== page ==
For those who like to combine the traditional with the contemporary, the fem fab four, {{Point of Grace}}, offer their first Christmas album, ==A Christmas Story==. Along with their customary impeccable harmonies, and exquisite production values, Point of Grace offers the listener a broad range of musical settings. Lush orchestral accompaniments flow easily through swing, pop, traditional and even (gasp!) a dash of rock. Along with the requisite carols like "Joy To The World" and "O Holy Night," and winter celebration songs like "Let It Snow" and "Sleigh Ride," Point of Grace introduces five new Christmas songs that have 'classic' written all over them.

==Majesty & Wonder== - an instrumental Christmas is great choice for those who appreciate the artistry involved in instrumental music. Arguably one of the finest guitarists in the world today, {{Phil Keaggy}} teams up with the London Festival Orchestra to produce an album that captures all the subtle nuances of traditional carols. "Jesu, Joy of Man's Desire" highlights Keaggy's remarkable control as he deftly interprets this classical ode. And "Good Christian Men Rejoice" sports a thinly veiled Celtic flair. "Silent Night" features a mellow jazz feel while retaining its traditional power and melody. Throughout the project, both Keaggy and the LFO play with passion and clarity, but never stray from the inherent integrity of the songs they are interpreting.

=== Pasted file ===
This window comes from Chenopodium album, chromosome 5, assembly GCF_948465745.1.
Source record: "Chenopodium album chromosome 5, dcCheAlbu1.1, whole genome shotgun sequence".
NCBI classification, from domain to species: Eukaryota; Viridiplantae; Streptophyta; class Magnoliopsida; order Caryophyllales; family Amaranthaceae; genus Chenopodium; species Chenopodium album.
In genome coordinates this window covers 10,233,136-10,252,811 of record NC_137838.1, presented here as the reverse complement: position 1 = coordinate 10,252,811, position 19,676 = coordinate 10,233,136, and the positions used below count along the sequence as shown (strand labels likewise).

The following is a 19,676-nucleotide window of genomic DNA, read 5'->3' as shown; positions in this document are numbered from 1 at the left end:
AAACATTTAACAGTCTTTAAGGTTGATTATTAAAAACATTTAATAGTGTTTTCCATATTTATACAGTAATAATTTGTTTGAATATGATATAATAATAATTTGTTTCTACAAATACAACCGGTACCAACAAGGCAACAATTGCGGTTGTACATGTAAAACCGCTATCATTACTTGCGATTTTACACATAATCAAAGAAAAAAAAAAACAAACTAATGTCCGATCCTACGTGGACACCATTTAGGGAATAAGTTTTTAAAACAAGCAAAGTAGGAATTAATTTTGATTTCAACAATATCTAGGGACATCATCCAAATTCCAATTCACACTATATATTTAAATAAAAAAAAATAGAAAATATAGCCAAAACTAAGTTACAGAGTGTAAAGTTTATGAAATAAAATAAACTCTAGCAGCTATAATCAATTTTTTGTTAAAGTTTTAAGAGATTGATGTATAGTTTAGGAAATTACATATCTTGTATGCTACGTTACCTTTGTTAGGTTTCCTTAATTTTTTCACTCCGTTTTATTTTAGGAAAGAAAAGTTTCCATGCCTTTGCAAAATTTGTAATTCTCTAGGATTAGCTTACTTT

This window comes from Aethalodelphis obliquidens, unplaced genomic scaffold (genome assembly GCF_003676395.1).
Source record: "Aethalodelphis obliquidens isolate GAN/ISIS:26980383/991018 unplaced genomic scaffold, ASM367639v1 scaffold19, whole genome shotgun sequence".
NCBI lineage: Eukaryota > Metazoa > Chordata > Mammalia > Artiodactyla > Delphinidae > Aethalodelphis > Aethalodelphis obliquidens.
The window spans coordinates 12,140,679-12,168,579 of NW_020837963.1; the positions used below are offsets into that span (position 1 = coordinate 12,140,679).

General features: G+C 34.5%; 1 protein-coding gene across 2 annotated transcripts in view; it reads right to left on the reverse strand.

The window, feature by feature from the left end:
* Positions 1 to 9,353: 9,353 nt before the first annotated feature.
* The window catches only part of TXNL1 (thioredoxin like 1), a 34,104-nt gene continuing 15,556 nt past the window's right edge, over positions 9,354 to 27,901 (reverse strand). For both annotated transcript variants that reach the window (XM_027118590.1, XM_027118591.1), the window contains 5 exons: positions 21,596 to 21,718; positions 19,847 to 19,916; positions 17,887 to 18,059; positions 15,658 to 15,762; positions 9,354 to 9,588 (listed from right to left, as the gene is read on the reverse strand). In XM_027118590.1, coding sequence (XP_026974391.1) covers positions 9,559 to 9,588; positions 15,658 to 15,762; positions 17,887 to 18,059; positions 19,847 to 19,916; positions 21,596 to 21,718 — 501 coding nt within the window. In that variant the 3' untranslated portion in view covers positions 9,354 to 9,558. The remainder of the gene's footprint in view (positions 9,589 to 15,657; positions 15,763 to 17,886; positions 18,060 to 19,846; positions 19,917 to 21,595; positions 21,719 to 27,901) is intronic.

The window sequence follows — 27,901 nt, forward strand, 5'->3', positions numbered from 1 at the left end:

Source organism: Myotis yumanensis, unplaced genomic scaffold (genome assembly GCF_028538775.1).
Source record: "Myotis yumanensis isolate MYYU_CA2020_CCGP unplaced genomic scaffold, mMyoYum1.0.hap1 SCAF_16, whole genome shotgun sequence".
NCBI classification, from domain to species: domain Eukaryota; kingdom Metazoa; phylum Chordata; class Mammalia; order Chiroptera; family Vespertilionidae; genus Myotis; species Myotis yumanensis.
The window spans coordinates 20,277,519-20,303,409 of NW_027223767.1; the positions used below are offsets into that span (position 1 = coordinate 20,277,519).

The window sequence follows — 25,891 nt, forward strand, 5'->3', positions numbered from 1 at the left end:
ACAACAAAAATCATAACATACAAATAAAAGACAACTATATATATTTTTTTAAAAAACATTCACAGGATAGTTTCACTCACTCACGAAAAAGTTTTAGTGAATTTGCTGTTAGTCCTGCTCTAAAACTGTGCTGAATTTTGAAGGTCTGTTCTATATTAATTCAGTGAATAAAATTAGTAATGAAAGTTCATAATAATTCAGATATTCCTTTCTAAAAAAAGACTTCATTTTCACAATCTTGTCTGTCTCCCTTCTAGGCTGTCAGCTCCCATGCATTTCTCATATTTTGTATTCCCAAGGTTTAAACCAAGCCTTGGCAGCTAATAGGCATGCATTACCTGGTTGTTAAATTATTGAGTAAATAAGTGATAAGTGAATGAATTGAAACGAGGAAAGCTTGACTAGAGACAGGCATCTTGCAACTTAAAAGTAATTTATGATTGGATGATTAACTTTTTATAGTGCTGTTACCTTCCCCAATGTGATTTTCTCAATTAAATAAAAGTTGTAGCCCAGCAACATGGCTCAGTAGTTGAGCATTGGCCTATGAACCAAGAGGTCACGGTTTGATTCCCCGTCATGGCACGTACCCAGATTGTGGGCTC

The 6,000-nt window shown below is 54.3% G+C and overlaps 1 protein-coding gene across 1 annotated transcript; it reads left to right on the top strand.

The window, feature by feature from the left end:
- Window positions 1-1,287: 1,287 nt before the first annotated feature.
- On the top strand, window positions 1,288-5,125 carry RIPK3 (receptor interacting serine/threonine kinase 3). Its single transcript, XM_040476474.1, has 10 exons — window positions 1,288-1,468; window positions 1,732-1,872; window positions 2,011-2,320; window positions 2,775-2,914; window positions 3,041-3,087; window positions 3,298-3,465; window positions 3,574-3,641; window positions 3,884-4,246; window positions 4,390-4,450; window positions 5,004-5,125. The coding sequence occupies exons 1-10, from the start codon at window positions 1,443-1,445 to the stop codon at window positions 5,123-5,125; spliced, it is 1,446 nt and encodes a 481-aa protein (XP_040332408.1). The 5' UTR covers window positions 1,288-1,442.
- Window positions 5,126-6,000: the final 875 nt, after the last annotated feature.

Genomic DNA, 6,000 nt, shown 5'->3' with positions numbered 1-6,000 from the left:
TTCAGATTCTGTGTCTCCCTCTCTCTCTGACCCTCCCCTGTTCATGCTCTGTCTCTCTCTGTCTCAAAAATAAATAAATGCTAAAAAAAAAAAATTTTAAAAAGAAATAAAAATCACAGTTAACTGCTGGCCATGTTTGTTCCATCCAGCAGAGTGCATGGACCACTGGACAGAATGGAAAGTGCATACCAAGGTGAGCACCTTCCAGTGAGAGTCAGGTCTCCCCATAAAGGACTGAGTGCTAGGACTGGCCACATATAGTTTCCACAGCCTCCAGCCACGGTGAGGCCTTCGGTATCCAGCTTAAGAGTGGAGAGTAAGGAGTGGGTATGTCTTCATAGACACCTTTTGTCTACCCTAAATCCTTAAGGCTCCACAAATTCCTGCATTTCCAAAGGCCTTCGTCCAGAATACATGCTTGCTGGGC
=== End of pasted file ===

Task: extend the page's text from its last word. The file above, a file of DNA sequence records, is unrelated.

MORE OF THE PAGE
With the Big Band craze in full "swing", it was inevitable that someone would come out with a Christmas album to celebrate that genre. {{Kathy Troccoli}} lends her rich alto to ==A Sentimental Christmas==, exploring the breathy side of the season. Whether you like it "hot" or "cool," Kathy delivers with passion and enthusiasm. Best cuts include "It's The Most Wonderful Time of The Year," a duet with veteran crooner, Andy Williams, and the original love song, "Only Always."

Whether you started your Christmas shopping immediately after the 4th of July, or you love the bustle of last minute bargain hunting; whether you brave the crowds at the mall or do your shopping online, there are going to moments during this holiday season when you will be overwhelmed by the rush. Grab a hot cup of cider, put some Christmas music on the stereo, and allow yourself to remember what it was like when you were a kid, or what it might have been like when your parents were kidsor perhaps what it was like one starry night, two thousand years ago when Love was born. crosswalk.com


Other titles you might be interested in


{{Dennis Jernigan}}:
==Like Christmas All Year 'Round==
Here To Him Music

Touched By An Angel:
The Christmas Album
Myrrh Records

Various Artists
==Midnight Clear==
ForeFront Records

{{Michael W. Smith}}:
==Christmas==
Reunion Records

{{Amy Grant}}:
==Home For Christmas==
Myrrh Records


{{Jars of Clay}}:
==Drummer Boy==
Essential
{{Anne Murray}}:
==Best of the Season==
Sparrow Records
{{Amy Grant}}:
==A Christmas Album==
Myrrh Records
{{Martina McBride}}:
==White Christmas==
Sparrow Records
{{Janet Paschal}}:
==Christmas==
Spring Hill